While my inexpensive garden rake was doing a pretty good job, I wondered if there was a rake that could make the job even easier. I did a little research and came across the “Lee Valley Power Rake.” While “power” is in its name, the power comes from the gardener. This rake is designed to “glide back and forth across the ground” and only infrequently needs to be lifted, decreasing the stress on your back. Lee Valley points out that it does an impressive job raking leaves, grass clippings and yard waste. It has a 5′ fiberglass handle and a 24″ wide head made of high strength plastic. It is available exclusively from Lee Valley ( I may give it a try.

If I was a little less energetic, I might be tempted to seek out the self-propelled Bosch ALR 900 Electric Lawnraker. This is machine looks like lawn mower and has a 900W electric powerdrive motor. It folds for storage. A review on a British website says it is “suitable for small, medium, and large gardens.” Beneath the raker is a rotating 32 cm wide plastic drum that holds replaceable metal tines. When set at the highest setting, the tines rake up lawn debris that gets sucked into the 50 liter collection box at the back of the raker, much like a bag on a mower. Set at lower settings, the raker will remove lawn moss and thatch.

The review recommends the raker, indicating it has adequate torque to handle the tough jobs. However, I do not think it is for me because I suspect I would be emptying the relatively small collection box, a little under 2 cubic feet, every couple of minutes or less with all my leaves!

I will still need to rake my leaves the old-fashioned way. The real problem is picking them up after raking them into piles. My hands are pretty small, making each “pick-up” quite paltry. However, I do use two plastic dustpans to scoop up the leaves, making each scoopful more worthwhile. There are manufactured leaf scoops or claws designed specifically for picking up leaves. I like the looks of the Releaf Leaf Scoops that are ergonomically designed large plastic “claws” with large internal handholds and scoops at the tips. They tout that they turn little hands like mine into big bear paws. Super!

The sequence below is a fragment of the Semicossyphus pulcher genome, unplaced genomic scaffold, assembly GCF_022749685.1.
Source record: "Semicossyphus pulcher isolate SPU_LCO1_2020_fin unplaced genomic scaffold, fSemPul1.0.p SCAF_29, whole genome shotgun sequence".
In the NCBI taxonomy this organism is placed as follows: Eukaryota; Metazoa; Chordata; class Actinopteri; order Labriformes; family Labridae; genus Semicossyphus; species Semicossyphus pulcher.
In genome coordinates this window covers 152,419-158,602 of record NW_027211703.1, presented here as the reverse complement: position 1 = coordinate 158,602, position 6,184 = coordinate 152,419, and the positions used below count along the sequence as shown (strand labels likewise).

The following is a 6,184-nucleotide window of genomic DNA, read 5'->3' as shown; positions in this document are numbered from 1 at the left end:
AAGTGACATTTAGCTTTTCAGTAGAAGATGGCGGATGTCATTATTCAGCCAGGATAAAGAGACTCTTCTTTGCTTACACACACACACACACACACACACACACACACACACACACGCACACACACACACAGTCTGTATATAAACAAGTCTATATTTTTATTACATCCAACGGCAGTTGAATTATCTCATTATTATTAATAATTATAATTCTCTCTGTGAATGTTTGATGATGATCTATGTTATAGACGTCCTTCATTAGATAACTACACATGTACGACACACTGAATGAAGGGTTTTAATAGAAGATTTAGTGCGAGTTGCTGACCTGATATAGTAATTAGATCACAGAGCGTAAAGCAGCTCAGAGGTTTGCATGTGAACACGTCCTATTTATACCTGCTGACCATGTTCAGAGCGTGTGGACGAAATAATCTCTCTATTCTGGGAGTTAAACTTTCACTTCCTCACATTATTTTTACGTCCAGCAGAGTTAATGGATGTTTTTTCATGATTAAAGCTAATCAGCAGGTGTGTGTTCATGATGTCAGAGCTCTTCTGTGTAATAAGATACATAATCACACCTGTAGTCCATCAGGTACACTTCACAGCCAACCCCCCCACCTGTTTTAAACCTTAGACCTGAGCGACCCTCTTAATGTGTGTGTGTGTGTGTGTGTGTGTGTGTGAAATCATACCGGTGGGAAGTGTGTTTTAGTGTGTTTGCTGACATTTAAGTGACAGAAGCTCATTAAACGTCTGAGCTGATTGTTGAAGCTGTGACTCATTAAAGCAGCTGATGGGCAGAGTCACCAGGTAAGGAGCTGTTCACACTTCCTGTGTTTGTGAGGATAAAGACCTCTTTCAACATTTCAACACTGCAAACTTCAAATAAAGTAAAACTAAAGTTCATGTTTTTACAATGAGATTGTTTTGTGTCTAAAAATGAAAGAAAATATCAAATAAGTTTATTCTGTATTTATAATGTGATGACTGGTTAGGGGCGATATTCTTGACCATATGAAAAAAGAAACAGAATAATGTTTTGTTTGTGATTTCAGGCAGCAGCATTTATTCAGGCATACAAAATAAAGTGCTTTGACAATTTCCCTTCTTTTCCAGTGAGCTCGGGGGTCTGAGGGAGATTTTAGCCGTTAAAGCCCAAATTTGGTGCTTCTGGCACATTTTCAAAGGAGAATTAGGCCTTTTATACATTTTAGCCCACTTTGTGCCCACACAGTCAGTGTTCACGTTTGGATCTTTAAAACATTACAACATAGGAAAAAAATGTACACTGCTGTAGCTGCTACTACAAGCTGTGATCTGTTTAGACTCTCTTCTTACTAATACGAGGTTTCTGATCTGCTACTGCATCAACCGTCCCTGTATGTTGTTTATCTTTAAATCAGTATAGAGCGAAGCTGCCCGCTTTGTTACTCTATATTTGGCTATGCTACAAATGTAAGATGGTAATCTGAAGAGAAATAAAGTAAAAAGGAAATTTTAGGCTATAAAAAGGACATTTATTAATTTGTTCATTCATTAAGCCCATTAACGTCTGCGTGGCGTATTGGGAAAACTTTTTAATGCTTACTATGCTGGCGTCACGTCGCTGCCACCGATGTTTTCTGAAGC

When cleaning up leaves or other yard waste, another great gadget is the Fiskars 30 Gallon (22-inch diameter) Hard Shell Bottom Kangaroo Garden Bag. This is a pop-up container made of canvas-like polyester. It has a hard plastic bottom and handles that make it easy to drag or haul around the yard. When picking up yard waste that is not going to be composted, I line the bag with a 30 gallon garbage bag. When its work is done, the garden bag easily collapses and stores flat. You can find a variety of leaf scoops and pop-up lawn bags, as well as the lawnraker at

Okay, I have procrastinated long enough. I must go tackle the rest of my leaves.


GARDEN TIPS – written by Marianne C. Ophardt
WSU Extension Faculty
for the Tri-City Herald, Kennewick, WA Written October 25, 2015

I occasionally get asked to give a presentation on “putting the yard and garden to bed for the winter.” Fall garden chores are pretty simple and can be designated as “should-do” and “good-to-do”. I am not sure I could give a thirty minute or longer presentation, but here are the “should-do’s” for fall.

RAKE LEAVES: On the should-should do list is raking leaves. If you have a number of trees like I do, the leaves can certainly pile up. They tend to blow around and pile up at my back door and elsewhere in the landscape. As we start to get more dew and moisture, these leaves can mat down and smother the grass and other plants. Get those leaves raked up and consider using them for making compost or tilling them into your vegetable garden soil where they will decompose over the winter and help improve the soil.